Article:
Set in the back of a dark Greenwich Village bar during Stonewall, an edgy confrontation between a hostile but maybe aroused uniformed Cop and the T-Girl Suspect he may be arresting or harassing or molesting.
Tristan Phillip Hewitt (Cop), Ameirah Neal (Suspect)


“It Is What It Is”
Ron rhapsodizes about being muscled and having hot naked sex with Tyson Beckford. Turns out it’s a dream, and it’s interrupted by his wife (and mother of his kids) who is calling for him from off stage. “I’m coming,” he yells back.
Juan Raheem (Ron)


“Night Train”
An elegiac look back at four Pullman porters in the 1940s, two of whom are retiring…maybe to spend their sunset years together.
Clockwise, from top left: Charles Harris, Jr.(Zeke),  Darrell Evans, Darrell Johnson, August Bullock



Tonic Theater Company: Places

Written by Romy Nordlinger
Directed by Cailin Heffernan.

If you have never heard of Alla Nazimova, don’t blame yourself too much; her heyday as a Broadway and Hollywood star was upwards of a century ago. But as playwright/performer Romy Nordlinger argues forcefully in her multi-media show, Places, her story is as compelling as any you will come across. Rising from an abused childhood in Crimea to join the Moscow Art Theatre company, Nazimova moved to America and quickly took the stage by storm. Once in America, she discovered her Jewish identity was no longer as much of an obstacle. But her lesbianism, especially in the 1920s, soon led to a horrific backlash and played a role in her financial ruin.

The piece attempts to coordinate a live performer (Nordlinger), with period projections and sound on a widescreen upstage. This is an early-days effort, and could be further tightened in terms of writing and visuals, but it has already gotten the attention of film preservators who are working to save Nazimova’s film legacy; if you get word of a double-bill of classic silent movies and Places, check it out. 

The material is at its strongest when we see Nazimova’s painful autobiography of rags-to-riches-to-rags, but there is also a wealth of material to be mined as she talks about her artistic triumphs.  For my money, I’d love to hear more about her work as a stage and film director – actors we see all the time, but to hear a woman of the Silent era talk about her vision for cinema would be breathtaking. —Andrew Walker White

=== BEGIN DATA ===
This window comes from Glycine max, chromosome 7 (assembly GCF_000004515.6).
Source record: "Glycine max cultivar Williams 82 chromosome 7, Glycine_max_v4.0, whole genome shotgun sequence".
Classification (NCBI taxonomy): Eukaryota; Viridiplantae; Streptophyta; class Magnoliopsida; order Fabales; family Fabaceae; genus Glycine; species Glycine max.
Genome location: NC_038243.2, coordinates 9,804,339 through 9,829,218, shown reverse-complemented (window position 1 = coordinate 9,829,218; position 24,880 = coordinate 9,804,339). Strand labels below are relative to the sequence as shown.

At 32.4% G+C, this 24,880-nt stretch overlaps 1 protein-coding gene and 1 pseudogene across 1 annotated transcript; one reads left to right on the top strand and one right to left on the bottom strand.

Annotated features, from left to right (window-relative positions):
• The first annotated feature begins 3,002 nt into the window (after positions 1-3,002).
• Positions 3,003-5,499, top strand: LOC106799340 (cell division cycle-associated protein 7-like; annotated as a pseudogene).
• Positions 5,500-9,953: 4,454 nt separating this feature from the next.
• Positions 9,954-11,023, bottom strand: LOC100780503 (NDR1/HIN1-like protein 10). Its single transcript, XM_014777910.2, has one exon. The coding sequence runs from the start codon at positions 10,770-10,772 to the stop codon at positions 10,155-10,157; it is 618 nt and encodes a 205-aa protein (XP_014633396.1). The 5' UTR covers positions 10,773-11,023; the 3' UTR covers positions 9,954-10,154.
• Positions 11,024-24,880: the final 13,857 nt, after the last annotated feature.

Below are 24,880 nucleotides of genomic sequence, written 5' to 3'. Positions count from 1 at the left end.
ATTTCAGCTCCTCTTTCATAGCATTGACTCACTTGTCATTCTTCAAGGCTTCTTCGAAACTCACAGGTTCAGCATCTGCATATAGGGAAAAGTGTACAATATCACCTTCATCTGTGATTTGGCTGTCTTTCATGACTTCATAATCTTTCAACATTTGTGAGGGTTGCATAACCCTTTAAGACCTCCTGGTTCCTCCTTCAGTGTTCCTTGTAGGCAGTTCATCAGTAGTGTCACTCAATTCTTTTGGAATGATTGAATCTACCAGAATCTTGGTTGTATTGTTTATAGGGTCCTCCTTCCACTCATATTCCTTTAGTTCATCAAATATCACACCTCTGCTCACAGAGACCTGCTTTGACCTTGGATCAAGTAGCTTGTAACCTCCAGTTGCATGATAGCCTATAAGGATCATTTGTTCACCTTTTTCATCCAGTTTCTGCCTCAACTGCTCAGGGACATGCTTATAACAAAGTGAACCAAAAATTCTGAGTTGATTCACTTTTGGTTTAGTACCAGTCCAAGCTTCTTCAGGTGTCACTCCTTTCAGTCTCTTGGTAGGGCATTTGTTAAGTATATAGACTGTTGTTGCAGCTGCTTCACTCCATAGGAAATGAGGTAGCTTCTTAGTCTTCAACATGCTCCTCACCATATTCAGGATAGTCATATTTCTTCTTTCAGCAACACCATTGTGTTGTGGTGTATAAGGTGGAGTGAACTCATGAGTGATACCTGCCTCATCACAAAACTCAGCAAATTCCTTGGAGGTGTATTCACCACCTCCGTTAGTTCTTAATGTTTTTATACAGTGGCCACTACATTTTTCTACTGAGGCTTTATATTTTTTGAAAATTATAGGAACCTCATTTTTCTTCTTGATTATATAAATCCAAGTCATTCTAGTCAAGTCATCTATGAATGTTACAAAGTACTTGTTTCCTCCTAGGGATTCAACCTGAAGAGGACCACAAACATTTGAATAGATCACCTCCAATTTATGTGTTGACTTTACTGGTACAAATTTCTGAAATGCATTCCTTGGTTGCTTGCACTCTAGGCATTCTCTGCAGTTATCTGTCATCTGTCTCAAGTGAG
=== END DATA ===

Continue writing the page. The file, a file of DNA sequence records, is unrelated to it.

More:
The Washington Rogues: Reasons for Leaving

Cast and Creative Team:
Jennifer Lane, Playwright
Ryan S. Taylor, Director/Producer
Lisa K. Blythe, Stage Manager
Emily Crockett, June
Fabiolla da Silva, Miranda
Derek Hills, Benjamin
Kayode Kendall, Uncle Agony
Nina Marti, Rowan
Diana Cameron McQueen, Aunt Agony
Faith Potts, Virginia

Juniper was 16 when she found herself pregnant. At her mom’s insistence, she kept the baby, married boyfriend Ben, and settled for life in the bleak Arizona trailer park where she had grown up. Fast-forward 16 years and Juniper is a divorced single mom. Her baby is now a sixteen-year-old girl named Rowan who is…pregnant.

Jennifer Lane’s Reasons for Leaving is a straightforward story of a family dealing with an unplanned pregnancy. The play gets a quirky twist in the form of a radio show that Juniper listens to day after day.  Ask Aunt Agony Show is the radio equivalent of an advice column. The two DJs read letters from listeners and—this is the quirky part—speak directly to Juniper through the radio.

Director Ryan S. Taylor (Washington Rogues’ founding artistic director) shared with the audience that this was the first-ever reading of this work-in-progress. The strongest elements of the script were the beautiful letters that Juniper and another character composed for The Ask Aunt Agony Show. Indeed, it would be fun to see Juniper interact with these radio “psychologists” even more. As an ensemble, the characters—there were seven of them—were all very human and relatable in their struggles.

However, as the show progressed, I was unclear whose story was being told. Whose emotional arc was I meant to be connecting with? Although Rowan is the teen facing the difficult decision in this show, I think it’s really Juniper’s story. Making that clear from the beginning would tighten the emotional impact of this show and give us a hero to root for as we watch the family struggle with the messy business of life. —Nicole Hertvik